Wednesday, April 15, 2009

Ultimate Gaming Setup On A Budget - Part 1

We here at NextGen Player pride ourselves in being able to provide our valued readers with gaming related news and information that is insightful and useful. Here we aim to please yet again. Many gamers out there (much like ourselves) yearn to possess a gaming setup that provides the ultimate video and audio experience.

That said, NextGen Player presents to you our take on the 'ultimate' gaming setup all for the cost of approx. $2,000 CAN (pricing accurate as of the date of this post). That's what you'd likely dish out for a half decent 46" to 50" flatscreen television.

This great information comes courtesy of James McIntosh Jr, a regular contributor here at NextGen Player.

Ultimate Gaming Setup On A Budget - Part 1

Ultimate Gaming SetupI get a lot of questions regarding my home theatre setup, which I primarily use for gaming. I also receive snide comments from others about being made of money, which can be kind of annoying. So in an effort to answer these questions, dispel the myth that I’m living off a trust fund, and provide a copy-and-paste link to send to my friends, I submit to you my how to build your own 92” screen with 7.1 surround sound setup for around $2000.

The heart of any decent setup is the Receiver. It functions as your media switcher, and it simplifies your output to your display. I heartily recommend the Sony STRDG720. It’s a full 7.1 receiver and it’s fully compatible with your PS3. It has 3 HDMI inputs, and can do full uncompressed audio over the HDMI source, meaning you can hear the original mix of your BD titles with no compression. When in 5.1 mode, such as when you’re playing Xbox 360, it will split the rear signals and distribute them to the extra speakers if you have them available. I even have my Dreamcast hooked up to it using the VGA adapter and VGA -> component video converter. If only the receiver had a VGA in...not many do as I have found.


Another subtle but HUGE advantage of doing the receiver --> projector route - screen lag in music games like RockBand you can sometimes experience on an HDTV are virtually eliminated. Meaning your timing on the drums will be much more accurate and your singing won’t be an echo of what’s playing on the screen.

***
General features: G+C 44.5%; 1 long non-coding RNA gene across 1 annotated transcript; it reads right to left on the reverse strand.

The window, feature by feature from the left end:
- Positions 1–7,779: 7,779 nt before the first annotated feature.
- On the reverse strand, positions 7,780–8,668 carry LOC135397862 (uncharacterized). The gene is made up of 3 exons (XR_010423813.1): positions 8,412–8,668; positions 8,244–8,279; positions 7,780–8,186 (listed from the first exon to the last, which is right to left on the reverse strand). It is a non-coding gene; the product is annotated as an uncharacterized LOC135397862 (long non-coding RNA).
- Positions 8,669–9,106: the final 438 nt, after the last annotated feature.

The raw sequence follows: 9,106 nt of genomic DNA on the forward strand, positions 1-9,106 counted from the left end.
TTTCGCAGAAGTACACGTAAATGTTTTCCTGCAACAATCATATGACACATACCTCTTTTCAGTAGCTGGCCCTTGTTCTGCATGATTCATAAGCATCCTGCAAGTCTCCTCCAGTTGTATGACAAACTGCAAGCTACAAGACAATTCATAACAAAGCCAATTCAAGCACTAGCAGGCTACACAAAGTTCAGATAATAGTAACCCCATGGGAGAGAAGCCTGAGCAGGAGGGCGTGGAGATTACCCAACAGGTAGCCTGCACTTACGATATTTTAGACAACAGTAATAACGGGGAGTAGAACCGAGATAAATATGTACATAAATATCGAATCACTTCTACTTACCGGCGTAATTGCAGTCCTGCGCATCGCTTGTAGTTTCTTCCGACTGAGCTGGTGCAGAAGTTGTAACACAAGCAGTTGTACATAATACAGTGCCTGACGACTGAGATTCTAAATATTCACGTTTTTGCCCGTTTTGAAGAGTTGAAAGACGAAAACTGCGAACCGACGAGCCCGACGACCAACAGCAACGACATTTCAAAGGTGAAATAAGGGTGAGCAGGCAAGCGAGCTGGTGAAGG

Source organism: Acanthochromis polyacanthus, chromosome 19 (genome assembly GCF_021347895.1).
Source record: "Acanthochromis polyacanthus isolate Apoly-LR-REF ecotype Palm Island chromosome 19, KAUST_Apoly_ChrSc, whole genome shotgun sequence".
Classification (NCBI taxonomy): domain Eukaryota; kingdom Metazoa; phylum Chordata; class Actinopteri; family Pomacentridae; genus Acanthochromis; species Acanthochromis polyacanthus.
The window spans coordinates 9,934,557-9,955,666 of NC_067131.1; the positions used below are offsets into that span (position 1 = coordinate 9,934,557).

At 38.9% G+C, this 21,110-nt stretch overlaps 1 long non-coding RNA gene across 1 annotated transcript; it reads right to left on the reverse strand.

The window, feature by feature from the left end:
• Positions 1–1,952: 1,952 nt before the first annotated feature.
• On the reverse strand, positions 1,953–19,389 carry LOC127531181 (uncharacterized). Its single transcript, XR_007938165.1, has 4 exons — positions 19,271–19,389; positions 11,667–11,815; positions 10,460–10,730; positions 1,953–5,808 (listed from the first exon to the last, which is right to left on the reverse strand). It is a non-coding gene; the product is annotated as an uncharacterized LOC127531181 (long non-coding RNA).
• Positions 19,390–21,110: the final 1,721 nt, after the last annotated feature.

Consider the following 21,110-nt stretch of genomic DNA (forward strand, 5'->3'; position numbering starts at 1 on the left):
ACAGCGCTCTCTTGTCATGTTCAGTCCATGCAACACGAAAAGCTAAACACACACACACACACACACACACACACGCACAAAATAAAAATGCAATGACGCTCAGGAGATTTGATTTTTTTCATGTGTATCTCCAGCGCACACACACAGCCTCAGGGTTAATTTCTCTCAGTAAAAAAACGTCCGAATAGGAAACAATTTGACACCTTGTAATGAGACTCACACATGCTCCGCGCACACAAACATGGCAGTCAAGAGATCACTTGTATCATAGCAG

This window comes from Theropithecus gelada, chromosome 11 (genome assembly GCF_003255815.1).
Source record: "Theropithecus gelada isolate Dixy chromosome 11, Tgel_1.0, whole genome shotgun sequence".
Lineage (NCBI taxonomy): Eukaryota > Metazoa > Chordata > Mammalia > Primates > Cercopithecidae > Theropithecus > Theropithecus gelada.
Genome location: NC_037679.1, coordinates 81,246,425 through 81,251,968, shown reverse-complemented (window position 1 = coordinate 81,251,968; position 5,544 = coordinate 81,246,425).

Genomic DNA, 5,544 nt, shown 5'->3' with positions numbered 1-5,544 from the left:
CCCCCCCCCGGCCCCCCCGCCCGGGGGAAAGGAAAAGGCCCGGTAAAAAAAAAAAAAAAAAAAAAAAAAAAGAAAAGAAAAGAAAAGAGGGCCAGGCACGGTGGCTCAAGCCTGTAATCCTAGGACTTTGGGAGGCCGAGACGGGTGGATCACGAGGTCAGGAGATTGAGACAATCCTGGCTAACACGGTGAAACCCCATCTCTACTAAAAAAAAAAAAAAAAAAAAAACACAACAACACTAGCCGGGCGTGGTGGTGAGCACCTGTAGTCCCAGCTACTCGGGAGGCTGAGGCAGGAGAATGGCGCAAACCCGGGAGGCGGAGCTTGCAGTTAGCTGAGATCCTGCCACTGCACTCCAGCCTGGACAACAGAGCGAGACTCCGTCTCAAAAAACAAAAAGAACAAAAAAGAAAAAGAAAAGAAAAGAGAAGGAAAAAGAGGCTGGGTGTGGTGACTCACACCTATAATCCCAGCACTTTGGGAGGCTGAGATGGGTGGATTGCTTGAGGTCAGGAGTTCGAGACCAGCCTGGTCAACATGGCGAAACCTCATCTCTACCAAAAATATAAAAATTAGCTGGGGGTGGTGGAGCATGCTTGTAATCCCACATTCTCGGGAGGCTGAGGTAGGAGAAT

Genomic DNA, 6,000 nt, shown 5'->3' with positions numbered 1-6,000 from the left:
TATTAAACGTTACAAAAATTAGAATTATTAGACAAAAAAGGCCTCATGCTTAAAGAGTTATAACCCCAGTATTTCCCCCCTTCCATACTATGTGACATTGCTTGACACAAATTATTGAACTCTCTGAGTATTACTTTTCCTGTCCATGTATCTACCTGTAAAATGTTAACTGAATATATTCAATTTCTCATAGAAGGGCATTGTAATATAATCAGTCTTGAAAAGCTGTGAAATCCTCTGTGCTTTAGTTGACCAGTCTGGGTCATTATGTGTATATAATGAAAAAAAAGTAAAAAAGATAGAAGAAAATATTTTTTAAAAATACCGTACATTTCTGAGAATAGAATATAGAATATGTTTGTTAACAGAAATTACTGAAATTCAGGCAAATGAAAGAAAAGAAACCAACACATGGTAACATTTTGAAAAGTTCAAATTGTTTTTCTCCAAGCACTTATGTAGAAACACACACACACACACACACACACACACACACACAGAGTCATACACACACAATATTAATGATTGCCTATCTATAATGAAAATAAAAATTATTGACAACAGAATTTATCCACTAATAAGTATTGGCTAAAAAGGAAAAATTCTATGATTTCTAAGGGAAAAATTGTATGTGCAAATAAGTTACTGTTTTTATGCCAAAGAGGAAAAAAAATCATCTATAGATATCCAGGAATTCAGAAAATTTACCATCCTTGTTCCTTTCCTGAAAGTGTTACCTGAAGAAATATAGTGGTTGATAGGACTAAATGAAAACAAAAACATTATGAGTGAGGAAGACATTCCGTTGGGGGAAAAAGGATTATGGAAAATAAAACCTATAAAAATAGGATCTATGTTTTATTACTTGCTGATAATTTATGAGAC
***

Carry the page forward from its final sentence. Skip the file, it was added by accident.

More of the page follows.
And yes, I still rock a Dreamcast. It’s on the dead format shelf next to my Xbox 360 HD-DVD player.

STRDG720 – retails for $349.00 at best buy. (I bought mine open-box and got it for $330) Also available are the 820 and 920 models, which are slightly more powerful (770w vs. 735W) but quite a bit more expensive. $499 and $699 respectively, the only major difference is the XM radio Connect and play feature, but this is for gaming, right?

Oh and BTW, don’t spend money on shielded HDMI cables. HDMI is digital, meaning on or off. Cheap cables will do fine so long as they’re category 1.3. You can get them from Monoprice.com or Canada Computers.

Now, on to the display. I spent a long time shopping around for the right HD projector and there are a couple that have risen to the top in terms of performance and price. Before I begin, there are 2 types of projectors, LCD and DLP. LCD projectors surfaced after DLP and have caught up to being as good as DLP projectors, but tend to be a little more expensive. The two projectors that own this segment of the market are the Panasonic PT-AX200U and the Optoma HD65/HD640.

I use the Optoma HD65/HD640 DLP Projector (different names for the same projector, but the HD640 is sold exclusively at Cosco, so far as I can tell, whereas you can find the HD65 at various computer retailers and big box stores). The Optoma is considered a native 720p projector, but it’s Texas Instruments DLP processor will display 1080p/60hz just fine and is capable of running 1080p at 24hz for Blu-Ray movies. BD titles prefer to run at 24hz to match the movie’s original frame rate. For games, most run at 720p anyways, and the PS3 switches video modes on the fly so there won’t be any need to fiddle with the input on the projector, ever. The Xbox 360 is a slightly different story as its hardware scales whatever it is displaying to match the resolution your display is set to. I leave my Xbox 360 on 720p and occasionally switch it to 1080p for my limited library of HD-DVDs. A nice thing about the HD65/640 is that it’s tiny. Weighing in at only 4lbs (less than half the weight of the Panasonic) you can ceiling mount it without having to reinforce your ceiling with 2x4s or plywood. I just use drywall anchors that came with my ceiling mount.

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Part 2 of James' article can be read here.


1 comment:

Anonymous said...

nice...

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